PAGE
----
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Assessing Effective Teaching: What Medical Students Value When Developing Evaluation Instruments

Pettit, Jeffrey E. PhD; Axelson, Rick D. PhD; Ferguson, Kristi J. PhD; Rosenbaum, Marcy E. PhD

doi: 10.1097/ACM.0000000000000447
Research Reports

Purpose: To investigate what criteria medical students would value and use in assessing teaching skills.

Method: Fourth-year medical students at the University of Iowa Carver College of Medicine enrolled in a teaching elective course are required to design and use an evaluation instrument to assess effective teaching. Each class uses a similar process in developing their instruments. Since the first class in spring 2007, 193 medical students have created 36 different instruments. Three faculty evaluation experts conducted a thematic analysis of the instruments and coded the information according to what was being evaluated and what types of ratings were indicated. The data were submitted to a fourth faculty reviewer, who synthesized the information and adjusted the codes to better capture the data. Common themes and categories were detected.

Results: Four themes were identified: content (instructor knowledgeable, teaches at level of learner, practical information), learning environment, teacher personal attributes, and teaching methods. Thirty-two descriptors were distinguished across the 36 instruments. Thirteen descriptors were present in 50% or more of the instruments. The most common rating systems were Likert scales and open comments.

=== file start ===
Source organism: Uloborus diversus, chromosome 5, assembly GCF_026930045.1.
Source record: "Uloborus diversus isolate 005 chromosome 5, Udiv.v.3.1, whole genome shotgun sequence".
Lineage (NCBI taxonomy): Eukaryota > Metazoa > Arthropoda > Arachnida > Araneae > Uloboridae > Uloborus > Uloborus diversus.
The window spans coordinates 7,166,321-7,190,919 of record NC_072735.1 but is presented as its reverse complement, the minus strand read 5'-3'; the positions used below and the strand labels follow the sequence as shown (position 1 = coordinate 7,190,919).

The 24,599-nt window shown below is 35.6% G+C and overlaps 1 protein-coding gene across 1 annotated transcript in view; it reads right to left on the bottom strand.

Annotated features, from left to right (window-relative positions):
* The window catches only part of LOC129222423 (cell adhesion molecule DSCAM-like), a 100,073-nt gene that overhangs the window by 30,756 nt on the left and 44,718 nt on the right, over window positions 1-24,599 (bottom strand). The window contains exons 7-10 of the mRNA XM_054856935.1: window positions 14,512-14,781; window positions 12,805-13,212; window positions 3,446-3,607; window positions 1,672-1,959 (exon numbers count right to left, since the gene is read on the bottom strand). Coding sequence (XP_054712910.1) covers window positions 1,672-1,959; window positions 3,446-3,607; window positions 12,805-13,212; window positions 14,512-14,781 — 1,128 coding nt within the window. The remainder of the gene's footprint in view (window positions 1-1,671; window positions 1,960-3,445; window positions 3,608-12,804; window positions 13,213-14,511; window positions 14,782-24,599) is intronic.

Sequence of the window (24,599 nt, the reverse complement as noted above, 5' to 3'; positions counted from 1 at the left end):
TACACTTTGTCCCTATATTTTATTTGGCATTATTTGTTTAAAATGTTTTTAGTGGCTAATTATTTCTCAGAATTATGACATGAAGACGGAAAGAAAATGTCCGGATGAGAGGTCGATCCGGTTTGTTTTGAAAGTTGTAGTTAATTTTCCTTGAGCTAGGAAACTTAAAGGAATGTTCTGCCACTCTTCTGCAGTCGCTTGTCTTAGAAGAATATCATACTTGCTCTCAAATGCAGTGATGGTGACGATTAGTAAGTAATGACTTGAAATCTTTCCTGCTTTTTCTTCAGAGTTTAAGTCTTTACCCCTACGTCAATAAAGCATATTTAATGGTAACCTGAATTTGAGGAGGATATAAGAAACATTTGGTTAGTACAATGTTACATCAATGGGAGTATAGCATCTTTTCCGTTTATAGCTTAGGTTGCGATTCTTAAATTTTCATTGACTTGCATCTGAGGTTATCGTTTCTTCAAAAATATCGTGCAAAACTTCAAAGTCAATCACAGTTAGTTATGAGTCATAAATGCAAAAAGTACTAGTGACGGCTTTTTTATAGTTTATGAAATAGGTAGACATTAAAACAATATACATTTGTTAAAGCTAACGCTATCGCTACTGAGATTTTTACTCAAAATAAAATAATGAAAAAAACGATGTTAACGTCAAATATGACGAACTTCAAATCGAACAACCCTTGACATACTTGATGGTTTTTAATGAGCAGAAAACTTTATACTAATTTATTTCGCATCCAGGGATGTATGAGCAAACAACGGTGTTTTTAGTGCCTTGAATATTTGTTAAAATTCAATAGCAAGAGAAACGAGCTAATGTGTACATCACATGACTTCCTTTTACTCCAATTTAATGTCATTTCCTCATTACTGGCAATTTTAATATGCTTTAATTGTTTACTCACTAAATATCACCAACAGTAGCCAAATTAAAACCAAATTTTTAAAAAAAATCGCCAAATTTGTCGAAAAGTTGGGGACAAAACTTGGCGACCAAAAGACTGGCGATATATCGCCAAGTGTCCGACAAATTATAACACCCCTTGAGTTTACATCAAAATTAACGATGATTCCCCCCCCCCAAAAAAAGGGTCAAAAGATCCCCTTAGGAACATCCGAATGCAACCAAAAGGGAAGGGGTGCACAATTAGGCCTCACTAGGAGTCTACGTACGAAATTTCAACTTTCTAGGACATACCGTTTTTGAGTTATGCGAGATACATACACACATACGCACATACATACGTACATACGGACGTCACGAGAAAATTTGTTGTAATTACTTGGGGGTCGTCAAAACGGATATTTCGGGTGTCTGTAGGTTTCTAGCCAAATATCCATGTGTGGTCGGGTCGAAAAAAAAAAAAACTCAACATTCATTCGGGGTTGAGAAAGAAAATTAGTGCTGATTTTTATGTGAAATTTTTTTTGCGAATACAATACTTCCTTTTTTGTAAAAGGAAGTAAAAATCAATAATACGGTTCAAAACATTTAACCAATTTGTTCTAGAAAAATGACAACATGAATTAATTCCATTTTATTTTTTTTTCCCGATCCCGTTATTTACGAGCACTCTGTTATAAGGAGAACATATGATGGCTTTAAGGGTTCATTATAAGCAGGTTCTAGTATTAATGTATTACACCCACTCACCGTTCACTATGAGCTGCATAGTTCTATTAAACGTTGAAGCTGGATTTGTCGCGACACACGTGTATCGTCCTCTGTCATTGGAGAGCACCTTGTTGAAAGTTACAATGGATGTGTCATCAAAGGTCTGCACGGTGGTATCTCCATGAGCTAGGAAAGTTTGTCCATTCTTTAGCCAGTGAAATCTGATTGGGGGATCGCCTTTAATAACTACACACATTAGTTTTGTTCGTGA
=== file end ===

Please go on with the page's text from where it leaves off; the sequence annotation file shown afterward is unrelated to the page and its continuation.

Conclusions: Fourth-year medical students can offer an eclectic resource for evaluating teaching in the classroom and the clinic. Using the descriptors that were identified in greater than 50% of the evaluation instruments will provide effective measures that can be incorporated into medical teacher evaluation instruments.

Dr. Pettit is education consultant, Office of Consultation and Research in Medical Education, Carver College of Medicine, University of Iowa, Iowa City, Iowa.

Dr. Axelson is assistant professor, Department of Family Medicine, and consultant for program evaluation, Office of Consultation and Research in Medical Education, Carver College of Medicine, University of Iowa, Iowa City, Iowa.

Dr. Ferguson is professor, Department of Internal Medicine, and director, Office of Consultation and Research in Medical Education, Carver College of Medicine, University of Iowa, Iowa City, Iowa.

Dr. Rosenbaum is professor, Department of Family Medicine, and consultant for faculty development, Office of Consultation and Research in Medical Education, Carver College of Medicine, University of Iowa, Iowa City, Iowa.

Funding/Support: None reported.

Other disclosures: None reported.

Ethical approval: Reported as not applicable.

Correspondence should be addressed to Dr. Pettit, Office of Consultation and Research in Medical Education, Carver College of Medicine, University of Iowa, 500 Newton Rd., Iowa City, IA 52242; telephone: (319) 335-9910; e-mail: jeffrey-pettit@uiowa.edu.

© 2015 by the Association of American Medical Colleges